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Fort Rucker hosts 1st 3-vs-3 soccer tournament

CW3 Neil Freckleton, Wings team player, works to get past Staff Sgt. David Seymour, NCOA team player, during the installation’s first 3-vs-3 Indoor Soccer Tournament at the Fort Rucker Physical Fitness Center Sept. 6. (Photo by Nathan Pfau)

CW3 Neil Freckleton, Wings team player, works to get past Staff Sgt. David Seymour, NCOA team player, during the installation’s first 3-vs-3 Indoor Soccer Tournament at the Fort Rucker Physical Fitness Center Sept. 6. (Photo by Nathan Pfau)

Published: September 12, 2014

FORT RUCKER, Ala. (September 12, 2014) -- Ten teams battled it out over 19 games in a single day during the installation’s first 3-vs-3 Indoor Soccer Tournament hosted by the Fort Rucker Physical Fitness Center.

The games took place at the PFC on two of the basketball courts located in the gym, and were played in fast-paced, 20-minute games split into two halves spread over the course of the day, according to Steven Pitruzzello, recreation assistant supervisor for the physical fitness center.

“The tournament was awesome,” he said. “Because the tournament was only in one day, we decided to put a limit on the amount of teams participating, but the response of the patrons was excellent.

“Also, seeing all the player Families coming to the gym to assist and cheer at the games brought a lot of excitement,” he continued. “During the tournament, (there was a lot of) sportsmanship and excellent conduct from all the players and coaches.”

Prizes and trophies were awarded to the top teams of the double-elimination tournament with top spots going to: Blitz, in first place; Wings, in second place; and S.P.Q.R., in third place.

In addition to the 10 teams, there were three teams of juniors that battled it out in the Juniors League, with team Votos Locos snagging the top spot.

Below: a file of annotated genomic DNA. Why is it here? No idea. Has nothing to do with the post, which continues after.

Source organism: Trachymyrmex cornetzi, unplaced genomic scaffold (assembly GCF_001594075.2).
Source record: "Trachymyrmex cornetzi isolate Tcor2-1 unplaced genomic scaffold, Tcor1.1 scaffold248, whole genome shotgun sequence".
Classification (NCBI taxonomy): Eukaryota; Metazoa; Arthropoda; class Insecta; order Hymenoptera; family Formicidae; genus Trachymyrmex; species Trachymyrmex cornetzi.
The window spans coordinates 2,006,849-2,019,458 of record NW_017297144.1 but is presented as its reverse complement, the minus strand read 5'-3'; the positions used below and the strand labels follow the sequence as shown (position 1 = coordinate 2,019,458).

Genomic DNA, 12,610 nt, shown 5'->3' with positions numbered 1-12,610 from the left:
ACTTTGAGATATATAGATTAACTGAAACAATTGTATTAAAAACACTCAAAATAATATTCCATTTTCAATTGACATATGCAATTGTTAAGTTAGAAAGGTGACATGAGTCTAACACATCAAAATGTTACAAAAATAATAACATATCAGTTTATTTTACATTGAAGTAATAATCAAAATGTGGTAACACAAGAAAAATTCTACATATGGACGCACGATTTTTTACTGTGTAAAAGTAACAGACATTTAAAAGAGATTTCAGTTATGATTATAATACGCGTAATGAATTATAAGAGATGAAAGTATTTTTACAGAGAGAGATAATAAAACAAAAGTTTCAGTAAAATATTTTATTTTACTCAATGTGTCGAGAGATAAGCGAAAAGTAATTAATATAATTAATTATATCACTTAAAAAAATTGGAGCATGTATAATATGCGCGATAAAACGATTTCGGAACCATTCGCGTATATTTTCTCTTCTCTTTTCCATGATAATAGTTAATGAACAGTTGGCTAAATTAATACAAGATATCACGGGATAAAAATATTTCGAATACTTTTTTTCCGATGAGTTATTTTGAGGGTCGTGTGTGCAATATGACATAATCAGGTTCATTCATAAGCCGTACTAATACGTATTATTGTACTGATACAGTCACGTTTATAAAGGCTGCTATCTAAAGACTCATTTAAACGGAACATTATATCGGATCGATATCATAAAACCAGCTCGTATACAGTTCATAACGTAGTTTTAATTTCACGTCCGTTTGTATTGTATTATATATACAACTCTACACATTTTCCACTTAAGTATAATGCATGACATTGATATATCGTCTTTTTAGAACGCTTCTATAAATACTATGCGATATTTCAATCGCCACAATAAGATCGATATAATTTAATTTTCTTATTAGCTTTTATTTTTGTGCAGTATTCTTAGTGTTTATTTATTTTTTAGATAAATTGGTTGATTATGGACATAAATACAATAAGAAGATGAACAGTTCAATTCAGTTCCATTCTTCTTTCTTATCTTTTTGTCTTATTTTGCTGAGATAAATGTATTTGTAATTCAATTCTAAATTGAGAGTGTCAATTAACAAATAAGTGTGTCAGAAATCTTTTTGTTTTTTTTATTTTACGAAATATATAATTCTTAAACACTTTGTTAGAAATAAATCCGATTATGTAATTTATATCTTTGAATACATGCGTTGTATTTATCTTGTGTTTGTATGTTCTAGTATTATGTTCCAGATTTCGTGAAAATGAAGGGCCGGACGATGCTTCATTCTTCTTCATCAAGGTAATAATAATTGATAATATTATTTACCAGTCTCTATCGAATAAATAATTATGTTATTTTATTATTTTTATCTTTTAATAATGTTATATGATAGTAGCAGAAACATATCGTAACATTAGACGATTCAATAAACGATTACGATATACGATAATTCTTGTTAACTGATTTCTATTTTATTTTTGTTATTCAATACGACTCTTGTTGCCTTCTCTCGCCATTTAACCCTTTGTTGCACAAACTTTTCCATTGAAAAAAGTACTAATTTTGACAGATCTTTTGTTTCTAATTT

CW3 Neil Freckleton, Wings team player, said he enjoyed the chance to play in the tournament and remarked on how different the game is versus playing on a full field with a full team.

“This is pretty fast paced, and things you’re really used to doing on (a regular field) are pretty difficult to do here,” he said. “We’re just looking for the quick touches to get across the half line and get a shot. You don’t really have time to do anything fancy, so it’s all about going back to the basics when playing here.”

Because of the short time span of the games and the small court, Freckleton said that he found this version more difficult to play than conventional soccer.

“Playing indoors is a lot more challenging because there’s so little space and it moves so fast that you can’t make too many mistakes,” he said. “So, you’ve got to minimize your mistakes to get your shot. You don’t have time to play around – you’ve just got to get on with business.”

Freckleton’s drive and commitment paid off as his team finished second, but the tournament wasn’t all about prizes and trophies, but more about building a sense of community, according to Pitruzzello.

“We decided to open the tournament to not only Soldiers, but to (Department of Defense) civilians and even the general public,” he said. “We did this because I think that events like this help to increase the integration between Soldiers, Army civilians and the surrounding community.”

Building that sense of community was one of the motivating factors in bringing the soccer tournament to Fort Rucker, but another factor was the fact that the installation doesn’t have a soccer league for adults to play on.

“The goal was to not only promote physical fitness and to enhance morale and wellbeing, but to promote a Family event,” said Pitruzzello. “I can say that the mission was accomplished. (And furthermore), this event was a great opportunity for all of Fort Rucker’s soccer players to meet each other and promote this beautiful sport.”

Pitruzzello said that the soccer tournament was a good way to test the market for potential leagues, and according to the assistant supervisor, the interest is clearly there.

“We were planning on scheduling the next tournament in April, but because of all of the positive feedback and the turnout, we might have to change our plans,” he said. “We have a lot of people asking about the next one, so we would like to hold these more often than just twice a year.”

This article was originally published at

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